The tables below suggest that discrimination against white youth is just an unfair and unending policy of retribution.

The IRR’s proposal is Economic Empowerment for the Disadvantaged (EED). EED aims to improve the lives of poorer people through rapid economic growth, excellent education, more employment, and the promotion of successful entrepreneurship.

Businesses would earn points for contributions of different kinds – the investments they make, the profits they generate, the jobs they sustain or create, the suppliers they support, the innovation they foster, and the contributions they make to tax revenues, export earnings, and foreign currency inflows. EED would create opportunities for all.

EED will be based on means-testing: those earning below a certain amount would be entitled to government-funded vouchers, which they could use to access education, healthcare and housing. People would no longer have to rely solely on government services. This would give people more choice.

Since the IRR’s proposal is not based on race, but on circumstances, some of the beneficiaries would be white – but our tables below show that the number of whites who may benefit would be so small as to be inconsequential and would take nothing away from the black poor.

We have looked at the age groups most likely to be affected by affirmative action. The figures are instructive.

Number of people in the 15 – 34 age bracket by population group at 2018*

Population Group        Population group ages 15 - 34        % of population ages 15 - 34
African                          17,394,694                                           84,5%
Coloured                       1,674,327                                              8,1%
Indian                            451,434                                                 2,2%
Sub-Total                      19,971,889                                            94.8%
White                             1,064,690                                              5,1%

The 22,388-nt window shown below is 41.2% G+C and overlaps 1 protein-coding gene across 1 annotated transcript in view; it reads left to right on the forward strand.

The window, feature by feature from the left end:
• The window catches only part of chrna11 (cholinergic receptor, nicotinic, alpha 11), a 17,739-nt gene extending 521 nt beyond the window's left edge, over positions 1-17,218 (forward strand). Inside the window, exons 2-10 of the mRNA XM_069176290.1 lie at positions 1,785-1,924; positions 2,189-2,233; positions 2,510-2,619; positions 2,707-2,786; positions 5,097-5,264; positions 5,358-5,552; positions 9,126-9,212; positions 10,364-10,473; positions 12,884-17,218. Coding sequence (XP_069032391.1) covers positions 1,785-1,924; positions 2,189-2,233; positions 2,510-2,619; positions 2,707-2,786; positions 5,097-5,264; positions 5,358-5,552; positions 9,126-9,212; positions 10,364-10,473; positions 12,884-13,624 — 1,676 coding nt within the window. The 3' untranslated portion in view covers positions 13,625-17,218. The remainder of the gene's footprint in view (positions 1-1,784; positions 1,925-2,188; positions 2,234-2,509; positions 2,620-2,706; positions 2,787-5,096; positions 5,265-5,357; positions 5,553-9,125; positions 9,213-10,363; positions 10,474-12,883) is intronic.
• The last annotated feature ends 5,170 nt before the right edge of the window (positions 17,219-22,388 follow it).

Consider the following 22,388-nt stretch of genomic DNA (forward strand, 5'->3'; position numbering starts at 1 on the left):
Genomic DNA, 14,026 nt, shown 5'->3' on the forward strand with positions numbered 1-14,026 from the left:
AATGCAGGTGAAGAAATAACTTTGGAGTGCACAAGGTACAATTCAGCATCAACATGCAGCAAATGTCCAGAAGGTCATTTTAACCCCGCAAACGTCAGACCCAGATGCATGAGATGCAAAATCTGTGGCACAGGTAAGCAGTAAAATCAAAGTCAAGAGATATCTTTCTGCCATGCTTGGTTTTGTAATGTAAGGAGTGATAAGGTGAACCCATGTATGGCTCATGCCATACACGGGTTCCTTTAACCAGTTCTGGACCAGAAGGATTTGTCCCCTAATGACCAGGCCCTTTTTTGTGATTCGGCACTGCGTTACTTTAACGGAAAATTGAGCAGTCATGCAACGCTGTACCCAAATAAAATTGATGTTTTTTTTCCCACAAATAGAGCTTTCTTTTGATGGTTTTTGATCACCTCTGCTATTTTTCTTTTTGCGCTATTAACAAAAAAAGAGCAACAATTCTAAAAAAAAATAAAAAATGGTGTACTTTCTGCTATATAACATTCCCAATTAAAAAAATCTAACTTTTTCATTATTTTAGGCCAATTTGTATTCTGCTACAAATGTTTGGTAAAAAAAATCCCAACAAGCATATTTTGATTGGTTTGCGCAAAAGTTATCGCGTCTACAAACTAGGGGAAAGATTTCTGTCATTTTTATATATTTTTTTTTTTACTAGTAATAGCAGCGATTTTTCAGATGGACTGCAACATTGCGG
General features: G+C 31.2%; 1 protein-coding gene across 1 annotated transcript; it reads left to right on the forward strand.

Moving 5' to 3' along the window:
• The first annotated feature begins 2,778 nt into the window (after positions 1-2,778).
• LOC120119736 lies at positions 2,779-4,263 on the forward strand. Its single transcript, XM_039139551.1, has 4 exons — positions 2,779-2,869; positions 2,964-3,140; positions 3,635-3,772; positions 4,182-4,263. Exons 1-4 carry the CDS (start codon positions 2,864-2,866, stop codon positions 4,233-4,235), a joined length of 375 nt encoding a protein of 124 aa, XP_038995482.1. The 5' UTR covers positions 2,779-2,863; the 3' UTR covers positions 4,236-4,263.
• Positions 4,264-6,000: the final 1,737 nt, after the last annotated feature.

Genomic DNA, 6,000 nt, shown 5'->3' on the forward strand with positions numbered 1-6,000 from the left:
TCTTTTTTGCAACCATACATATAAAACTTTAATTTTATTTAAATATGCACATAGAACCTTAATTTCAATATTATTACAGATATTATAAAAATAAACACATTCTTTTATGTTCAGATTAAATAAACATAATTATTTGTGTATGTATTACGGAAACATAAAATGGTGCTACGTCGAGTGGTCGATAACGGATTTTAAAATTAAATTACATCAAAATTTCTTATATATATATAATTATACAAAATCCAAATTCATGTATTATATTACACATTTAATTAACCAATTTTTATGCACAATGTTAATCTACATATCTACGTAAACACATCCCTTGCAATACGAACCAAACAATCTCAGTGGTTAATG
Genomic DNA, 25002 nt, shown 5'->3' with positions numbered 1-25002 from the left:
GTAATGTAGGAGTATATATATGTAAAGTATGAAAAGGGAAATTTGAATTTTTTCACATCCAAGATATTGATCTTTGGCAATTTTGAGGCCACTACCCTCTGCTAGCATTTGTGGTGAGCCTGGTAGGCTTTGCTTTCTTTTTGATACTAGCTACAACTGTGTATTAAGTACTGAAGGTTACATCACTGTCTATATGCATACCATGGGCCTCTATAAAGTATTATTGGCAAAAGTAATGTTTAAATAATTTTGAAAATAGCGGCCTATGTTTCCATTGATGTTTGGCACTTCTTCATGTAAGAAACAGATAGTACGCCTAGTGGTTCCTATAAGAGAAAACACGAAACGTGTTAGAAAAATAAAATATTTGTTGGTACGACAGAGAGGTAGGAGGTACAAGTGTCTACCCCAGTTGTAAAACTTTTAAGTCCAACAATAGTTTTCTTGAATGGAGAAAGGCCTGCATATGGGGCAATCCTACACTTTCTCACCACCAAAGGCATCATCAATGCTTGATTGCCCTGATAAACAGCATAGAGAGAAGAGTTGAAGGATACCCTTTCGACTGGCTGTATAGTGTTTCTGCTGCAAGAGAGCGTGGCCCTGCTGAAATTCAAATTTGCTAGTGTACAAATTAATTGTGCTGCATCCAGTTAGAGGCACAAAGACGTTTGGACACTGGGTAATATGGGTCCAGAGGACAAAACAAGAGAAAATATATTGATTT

Total                               20,585,145
*Socio-Economic Survey of South Africa 2019 from figures provided by Stats SA, mid-year population estimates 2018, Statistical Release p0302, 23 July 2018, Table 6, P10.

The number of people living in poverty by population group of all ages in 2015**

Population group
Number  of people living in               % of people living in                        % of people living in poverty to total 

poverty of total population                poverty to total population          population of the poor

                                                                 (54,956,920)                                  (30,383,788)


African            28,267,530                      51,44%                                           93.03%
Coloured         1,989,304                        3,62%                                             6,55%
Indian/Asian   79,460                              0,14%                                             0,26%
White               47,494                              0,09%                                             0,16

**Determining the number of poor people is very difficult. Poverty is divided into a number of categories, therefore it is difficult to calculate the total number of poor. The most recent figures we could find are for 2015. Source: FACTSHEET: South Africa’s official poverty numbers, Africa Check, Researched by Kate Wilkinson, 15 February 2018

Overall, 94,8% of people between 15 and 34 are black and 5,1% are white. BEE as it is practised currently can only be unfair discrimination against young white people born between 1985 and 2004.

When it comes to improving the life of the poor, the situation is even more absurd.

The percentage of white people in poverty as at 2015 was 0,09% of the total population and 0,16% of the total population of poor. The number of whites who would be beneficiaries of EED is so negligible that continuing to base BEE on race as a proxy for disadvantage, is in every way, unjust.

Sara Gon is a Policy Fellow at the Institute of Race Relations (IRR), a think tank that promotes political and economic freedom. Readers are invited to take a stand with the IRR by sending an SMS to 32823 (SMSes cost R1, Ts and Cs apply).